- The Gateway is being used to access the New York Department of State risk areas for resilience planning and by State contractors and Lake Ontario communities engaged in the Lake Ontario Resiliency and Economic Development Initiative (REDI) through a REDI Mapper.
- Agencies and stakeholders involved in the Governor’s Office’s Environmental Justice and Just Change Working Group use a saved bookmark of the Gateway viewer to visualize potential Environmental Justice indicators.
- Educators and academics use the Gateway regularly as an in-depth learning opportunity and endless data source for a variety of topics, from high school geology students learning about deep-sea bathymetry to graduate-level marine biology researchers investigating fish and bird migration patterns.
- We heard from one private sector user, who provides software to State election boards, that relies on the Gateway for resolving redistricting disputes and would have to pay a corporate entity for data if the Gateway was not available.
- Other private sector businesses have told us that the Gateway offers an invaluable tool for revealing coastal zone management reviews, performing GIS analysis for clients, and providing mapping reference for geocoding projects.
Across the state, individuals access the Gateway when their need for information cannot wait. The Gateway’s availability as a real-time resource for latest conditions on tides, currents and recreational hotspots is integral to decision making for hundreds of visitors, from New York and all over the world. The Gateway’s “Story-Mapping” feature facilitates engagement with the Atlantic Ocean and climate change topics, providing stories of resilience and mitigation and highlighting the important work of the DOS Office of Planning and Development.
The latest iteration of the Gateway has been met with consistent praise. The experience of browsing today’s Gateway is easy and intuitive, a unique feature for a deeply data-rich interface. The value of this ease of use cannot be understated, as a tool that is highly effective but difficult to use for much of its audience becomes immaterial. As the Gateway improves and grows, it continues to replace older and less engaging data sources, builds on ease of use and expands functionality. The Gateway is a platform for all New Yorkers and beyond, from every corner of the state, every professional sector and every background.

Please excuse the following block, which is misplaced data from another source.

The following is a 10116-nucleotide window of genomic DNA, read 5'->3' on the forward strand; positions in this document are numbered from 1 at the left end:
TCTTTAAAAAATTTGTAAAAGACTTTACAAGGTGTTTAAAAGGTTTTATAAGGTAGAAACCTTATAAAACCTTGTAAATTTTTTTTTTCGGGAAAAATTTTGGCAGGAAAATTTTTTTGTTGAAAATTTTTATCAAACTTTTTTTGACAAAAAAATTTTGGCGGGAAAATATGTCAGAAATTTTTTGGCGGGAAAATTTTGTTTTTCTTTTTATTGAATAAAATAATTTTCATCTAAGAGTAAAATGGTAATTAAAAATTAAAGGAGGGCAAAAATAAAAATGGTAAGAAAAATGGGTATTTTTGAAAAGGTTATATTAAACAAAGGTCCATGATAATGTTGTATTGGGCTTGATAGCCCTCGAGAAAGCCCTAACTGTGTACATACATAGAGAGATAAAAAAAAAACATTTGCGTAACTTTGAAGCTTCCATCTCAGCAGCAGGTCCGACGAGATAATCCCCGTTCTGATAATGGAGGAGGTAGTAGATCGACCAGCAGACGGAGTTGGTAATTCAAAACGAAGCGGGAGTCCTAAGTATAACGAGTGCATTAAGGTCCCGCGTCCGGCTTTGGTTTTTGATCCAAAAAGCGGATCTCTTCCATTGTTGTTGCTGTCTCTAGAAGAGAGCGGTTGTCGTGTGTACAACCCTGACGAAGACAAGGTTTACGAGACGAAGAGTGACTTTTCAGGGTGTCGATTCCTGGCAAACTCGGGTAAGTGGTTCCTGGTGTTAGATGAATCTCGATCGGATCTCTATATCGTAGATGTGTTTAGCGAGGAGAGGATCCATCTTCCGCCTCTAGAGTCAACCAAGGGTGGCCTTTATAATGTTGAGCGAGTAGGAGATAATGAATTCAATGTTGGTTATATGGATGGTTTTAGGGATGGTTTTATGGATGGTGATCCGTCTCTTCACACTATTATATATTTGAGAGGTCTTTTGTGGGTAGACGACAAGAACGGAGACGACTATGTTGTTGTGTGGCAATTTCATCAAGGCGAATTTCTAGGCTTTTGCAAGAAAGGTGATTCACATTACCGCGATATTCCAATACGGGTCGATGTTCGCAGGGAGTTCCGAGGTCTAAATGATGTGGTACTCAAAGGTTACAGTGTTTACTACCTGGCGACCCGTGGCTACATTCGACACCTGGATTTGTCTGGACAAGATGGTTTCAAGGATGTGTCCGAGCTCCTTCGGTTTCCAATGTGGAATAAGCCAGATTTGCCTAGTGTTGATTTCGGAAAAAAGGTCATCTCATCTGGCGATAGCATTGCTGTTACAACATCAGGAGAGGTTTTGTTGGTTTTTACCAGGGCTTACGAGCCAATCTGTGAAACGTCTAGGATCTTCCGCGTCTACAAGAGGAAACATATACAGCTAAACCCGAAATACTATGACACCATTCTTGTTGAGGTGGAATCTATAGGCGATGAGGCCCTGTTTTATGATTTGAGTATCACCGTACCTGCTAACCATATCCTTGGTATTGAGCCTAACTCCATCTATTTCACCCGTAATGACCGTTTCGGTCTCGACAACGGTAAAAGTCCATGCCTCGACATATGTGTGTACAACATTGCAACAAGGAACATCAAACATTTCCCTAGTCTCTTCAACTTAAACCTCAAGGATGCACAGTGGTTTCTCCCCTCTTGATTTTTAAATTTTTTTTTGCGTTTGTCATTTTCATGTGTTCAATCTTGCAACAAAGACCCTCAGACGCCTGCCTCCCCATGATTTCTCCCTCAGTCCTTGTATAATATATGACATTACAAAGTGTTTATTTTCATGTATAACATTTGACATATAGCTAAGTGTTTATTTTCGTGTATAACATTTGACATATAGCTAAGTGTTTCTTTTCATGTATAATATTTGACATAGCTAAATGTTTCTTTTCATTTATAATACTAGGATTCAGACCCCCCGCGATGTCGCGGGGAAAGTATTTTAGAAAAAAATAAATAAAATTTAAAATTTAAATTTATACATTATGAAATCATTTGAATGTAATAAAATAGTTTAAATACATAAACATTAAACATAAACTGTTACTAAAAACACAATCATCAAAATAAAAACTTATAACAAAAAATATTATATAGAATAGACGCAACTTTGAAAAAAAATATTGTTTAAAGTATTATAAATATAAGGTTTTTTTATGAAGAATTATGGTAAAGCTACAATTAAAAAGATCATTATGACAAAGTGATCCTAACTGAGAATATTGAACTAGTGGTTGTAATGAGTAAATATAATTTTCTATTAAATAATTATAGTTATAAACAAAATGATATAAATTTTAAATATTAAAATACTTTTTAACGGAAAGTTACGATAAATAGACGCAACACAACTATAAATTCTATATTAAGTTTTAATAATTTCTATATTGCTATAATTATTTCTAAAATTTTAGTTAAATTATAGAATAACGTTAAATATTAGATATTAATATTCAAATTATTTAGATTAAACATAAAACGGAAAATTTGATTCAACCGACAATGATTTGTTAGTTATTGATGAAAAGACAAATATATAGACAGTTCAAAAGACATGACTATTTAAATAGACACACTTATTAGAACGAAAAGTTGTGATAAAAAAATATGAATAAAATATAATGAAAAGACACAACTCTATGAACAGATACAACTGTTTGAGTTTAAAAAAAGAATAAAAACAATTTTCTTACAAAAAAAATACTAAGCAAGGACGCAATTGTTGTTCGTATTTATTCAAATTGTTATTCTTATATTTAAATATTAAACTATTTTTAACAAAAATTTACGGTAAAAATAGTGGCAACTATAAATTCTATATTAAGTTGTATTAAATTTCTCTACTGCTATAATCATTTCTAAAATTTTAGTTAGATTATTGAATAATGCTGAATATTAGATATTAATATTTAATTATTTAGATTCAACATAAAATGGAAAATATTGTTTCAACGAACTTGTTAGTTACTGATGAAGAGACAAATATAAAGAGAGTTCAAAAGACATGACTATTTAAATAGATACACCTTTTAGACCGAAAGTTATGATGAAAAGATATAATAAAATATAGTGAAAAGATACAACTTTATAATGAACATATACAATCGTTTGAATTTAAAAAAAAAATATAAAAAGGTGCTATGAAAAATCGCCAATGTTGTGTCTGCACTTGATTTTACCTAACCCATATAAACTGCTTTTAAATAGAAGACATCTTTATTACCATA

Over the past 4 years we’ve had visitors from 105 countries outside the U.S., 54% of the countries in the world today. All 50 states and 3 U.S. territories have visited the Gateway and on average we get visits from 28 states outside of New York and 14 countries every month. The Gateway has exceeded 60,000 unique visitors since its launch. There have been over a quarter million pageviews, over three quarters of a million actions, and over 300,000 minutes or 5100 hours spent on the Gateway. On average we receive over 1220 visits and just over 5300 pages views a month. As the Gateway grows and improves, it will become more and more integral to planning efforts, day to day work flows and information dissemination.
- Access the New York Geographic Information Gateway at http://opdgig.dos.ny.gov/index.html#/home